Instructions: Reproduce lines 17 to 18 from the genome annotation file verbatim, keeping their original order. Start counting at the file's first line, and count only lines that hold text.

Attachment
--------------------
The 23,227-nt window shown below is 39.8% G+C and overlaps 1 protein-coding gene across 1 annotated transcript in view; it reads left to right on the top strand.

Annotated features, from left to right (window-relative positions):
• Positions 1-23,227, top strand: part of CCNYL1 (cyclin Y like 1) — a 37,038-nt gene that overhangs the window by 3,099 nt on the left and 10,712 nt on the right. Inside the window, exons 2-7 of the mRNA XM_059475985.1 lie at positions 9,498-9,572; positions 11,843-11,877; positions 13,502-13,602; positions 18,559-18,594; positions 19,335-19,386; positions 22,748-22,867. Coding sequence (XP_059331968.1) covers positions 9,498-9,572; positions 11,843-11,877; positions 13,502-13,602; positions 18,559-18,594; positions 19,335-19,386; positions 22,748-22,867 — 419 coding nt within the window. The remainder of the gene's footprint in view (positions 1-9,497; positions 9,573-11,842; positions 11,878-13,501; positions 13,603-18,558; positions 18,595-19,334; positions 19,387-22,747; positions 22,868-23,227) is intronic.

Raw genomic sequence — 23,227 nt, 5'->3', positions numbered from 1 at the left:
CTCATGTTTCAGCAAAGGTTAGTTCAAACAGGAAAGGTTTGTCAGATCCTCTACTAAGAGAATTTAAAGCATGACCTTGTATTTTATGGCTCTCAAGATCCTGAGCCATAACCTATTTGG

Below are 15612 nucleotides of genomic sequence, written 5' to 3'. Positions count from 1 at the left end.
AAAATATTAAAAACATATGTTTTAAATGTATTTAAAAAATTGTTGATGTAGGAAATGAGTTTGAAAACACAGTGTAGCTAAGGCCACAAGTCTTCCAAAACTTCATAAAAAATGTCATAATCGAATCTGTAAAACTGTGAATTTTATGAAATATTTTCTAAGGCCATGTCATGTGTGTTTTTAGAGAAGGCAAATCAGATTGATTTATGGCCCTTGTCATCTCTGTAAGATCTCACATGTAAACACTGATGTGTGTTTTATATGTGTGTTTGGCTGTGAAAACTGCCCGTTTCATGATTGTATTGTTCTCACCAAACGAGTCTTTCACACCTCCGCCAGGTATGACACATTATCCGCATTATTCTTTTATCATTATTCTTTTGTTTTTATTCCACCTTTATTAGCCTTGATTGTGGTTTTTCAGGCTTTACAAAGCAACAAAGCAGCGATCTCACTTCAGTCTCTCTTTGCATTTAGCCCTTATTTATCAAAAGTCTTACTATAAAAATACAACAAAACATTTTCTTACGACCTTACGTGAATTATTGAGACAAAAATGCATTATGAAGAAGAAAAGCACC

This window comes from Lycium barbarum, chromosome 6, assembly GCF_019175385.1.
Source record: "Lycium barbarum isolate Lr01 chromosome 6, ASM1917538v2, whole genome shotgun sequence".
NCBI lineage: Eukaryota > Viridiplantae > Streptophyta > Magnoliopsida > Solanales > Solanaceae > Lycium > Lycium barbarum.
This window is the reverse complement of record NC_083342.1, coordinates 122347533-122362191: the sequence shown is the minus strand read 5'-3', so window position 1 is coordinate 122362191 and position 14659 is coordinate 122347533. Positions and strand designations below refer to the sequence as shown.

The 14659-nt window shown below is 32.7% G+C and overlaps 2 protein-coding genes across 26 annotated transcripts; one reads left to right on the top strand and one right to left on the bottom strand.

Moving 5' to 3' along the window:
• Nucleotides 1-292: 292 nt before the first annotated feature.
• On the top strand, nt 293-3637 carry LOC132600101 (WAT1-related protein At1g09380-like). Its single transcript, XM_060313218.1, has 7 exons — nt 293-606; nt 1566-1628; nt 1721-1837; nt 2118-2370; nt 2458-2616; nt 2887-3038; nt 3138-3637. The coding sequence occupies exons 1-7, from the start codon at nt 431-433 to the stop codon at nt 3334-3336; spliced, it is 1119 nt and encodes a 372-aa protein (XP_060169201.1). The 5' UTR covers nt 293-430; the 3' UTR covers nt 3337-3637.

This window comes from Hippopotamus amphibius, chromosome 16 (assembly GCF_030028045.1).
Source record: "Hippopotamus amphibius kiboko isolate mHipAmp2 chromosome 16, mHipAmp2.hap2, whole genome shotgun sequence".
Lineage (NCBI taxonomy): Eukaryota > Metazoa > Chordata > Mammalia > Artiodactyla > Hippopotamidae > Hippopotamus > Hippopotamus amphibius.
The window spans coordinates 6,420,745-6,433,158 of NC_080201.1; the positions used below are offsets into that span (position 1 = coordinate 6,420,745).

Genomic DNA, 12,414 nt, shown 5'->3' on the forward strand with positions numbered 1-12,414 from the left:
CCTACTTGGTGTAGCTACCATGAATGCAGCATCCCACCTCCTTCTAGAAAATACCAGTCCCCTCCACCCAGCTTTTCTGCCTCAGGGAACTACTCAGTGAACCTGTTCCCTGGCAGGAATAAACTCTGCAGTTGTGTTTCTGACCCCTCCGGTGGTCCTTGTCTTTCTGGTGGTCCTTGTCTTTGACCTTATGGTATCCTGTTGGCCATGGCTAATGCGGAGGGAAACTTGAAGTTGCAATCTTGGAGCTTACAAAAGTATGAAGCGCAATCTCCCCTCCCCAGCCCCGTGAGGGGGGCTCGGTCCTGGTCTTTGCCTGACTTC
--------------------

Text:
Source record: "Hippopotamus amphibius kiboko isolate mHipAmp2 chromosome 16, mHipAmp2.hap2, whole genome shotgun sequence".
Lineage (NCBI taxonomy): Eukaryota > Metazoa > Chordata > Mammalia > Artiodactyla > Hippopotamidae > Hippopotamus > Hippopotamus amphibius.